NBA: National Bum Association?

The NBA’s disproportionate treatment of OKC Thunder Point Guard Josh Giddey’s alleged crimes versus past treatment of other players’ similar behavior hints at great bias and power imbalance behind the scenes of America’s favorite on-court pastime.
Josh Giddey competed in the Skills Challenge during NBA All-Star Weekend 2022. He is currently under investigation from both the League and law enforcement for misconduct. Josh Giddey (2022 All-Star Weekend) (cropped) / Erik Drost / CC BY 2.0.
Josh Giddey competed in the Skills Challenge during NBA All-Star Weekend 2022. He is currently under investigation from both the League and law enforcement for misconduct. “Josh Giddey (2022 All-Star Weekend) (cropped)” / Erik Drost / CC BY 2.0.

The following story contains references to assault and inappropriate relationships. Anyone affected by assault can find resources and support at You can also call the National Sexual Assault Hotline at 800.656.HOPE (4673) to be connected with someone over the phone who can help.

On Nov. 22, now-deleted social media posts implied that 21-year-old Australian NBA Player Josh Giddey had an inappropriate relationship with a 17-year-old female.

The NBA began their official investigation on Nov. 24 of 2023. As of Jan. 2024, law enforcement’s investigation has been stalled due to the girl’s family’s “unwillingness” to cooperate with police. 

According to NBA Commissioner Adam Silver, without further input from law enforcement, the NBA investigation can’t move forward.

Giddey has yet to face any punishment from the league, and the media chatter surrounding his potential crimes has mostly died down. Conversely, many longtime fans of the NBA recall how other players in the League, such as Josh Primo and Ja Morant, have received far greater media and League attention for similar forms of misconduct. 

The different punishments and reactions to these similar cases indicate there may be deeper injustice in the League regarding how it handles its players’ off-court behavior. 

Take it Off-Court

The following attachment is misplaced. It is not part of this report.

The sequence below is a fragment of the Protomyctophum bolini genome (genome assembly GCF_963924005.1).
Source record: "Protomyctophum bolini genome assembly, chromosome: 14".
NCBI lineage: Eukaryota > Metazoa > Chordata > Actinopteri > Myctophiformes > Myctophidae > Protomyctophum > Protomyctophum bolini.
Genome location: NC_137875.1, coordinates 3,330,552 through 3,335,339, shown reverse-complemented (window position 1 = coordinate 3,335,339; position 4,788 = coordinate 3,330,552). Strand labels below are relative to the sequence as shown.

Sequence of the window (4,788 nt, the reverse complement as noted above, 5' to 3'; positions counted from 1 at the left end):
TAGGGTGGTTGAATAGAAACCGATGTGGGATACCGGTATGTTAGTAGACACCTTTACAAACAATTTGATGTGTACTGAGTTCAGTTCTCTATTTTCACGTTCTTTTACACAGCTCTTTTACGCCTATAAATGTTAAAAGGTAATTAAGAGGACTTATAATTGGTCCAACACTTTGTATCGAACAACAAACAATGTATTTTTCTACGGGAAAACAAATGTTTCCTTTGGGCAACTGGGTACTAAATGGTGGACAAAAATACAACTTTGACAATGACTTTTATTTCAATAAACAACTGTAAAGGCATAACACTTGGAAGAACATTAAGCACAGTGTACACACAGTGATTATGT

According to the NBA’s Collective Bargaining Agreement, the League Commissioner has the power to fine or suspend players based on actions that are deemed detrimental “to the best interests of the Team or the League.”

While the NBA conducts independent investigations into every incident regarding players’ questionable behavior, the Commissioner having almost completely autonomous influence over each investigation raises questions regarding the ethics and fairness of the League’s suspension policy. 

For example, in 2005, former NBA Commissioner David Stern implemented a dress code requiring players to dress in “business casual” attire. Players who dressed differently received fines and suspensions. Many critics of the policy claimed the dress code attacked black athletes and culture, as some of the prohibited clothing reflected Black cultural norms. 

Internal biases and prejudices have and will continue to influence the League’s policies so long as a single League Commissioner has free reign to decide.

Fouling Out

The League tries its best to distribute penalties uniformly. But in many instances, it seems the League picks and chooses which players to discipline and which players to ignore. 

A situation very similar to Giddey’s behavior happened with former Antonio Spurs player Josh Primo. When Primo was on the Spurs, the former team psychologist claimed he behaved inappropriately around her several times. 

The Spurs waived Primo on Oct. 28, 2022, and he didn’t play professional basketball again until Sept. 2023, when he was signed to the Clippers. On Dec. 8, 2023, the Texas district attorney’s office announced they will not charge Primo due to lack of evidence. 

In both Giddey and Primo’s situations, charges were never filed by a law enforcement agency, but the League took it upon itself to suspend Primo and not Giddey. While one might argue that the depth of evidence in both cases could be different, Giddey is still playing and has yet to receive any backlash from the Thunder or the League.

Some attribute the disparity between the League’s handling of both situations to racial inequality, but the reasons for the timeliness of the players’ punishments may not be as black and white as they seem. 

The Untouchables

Many former NBA legends have been given a pass for appalling and confessed misconduct. 

After his MVP season, The Globe revealed that Karl Malone assaulted a 13-year-old girl when he was 20 years-old. Malone has publicly stated that he was the father of the victim’s children, admitting that he had inappropriate relationships with minors.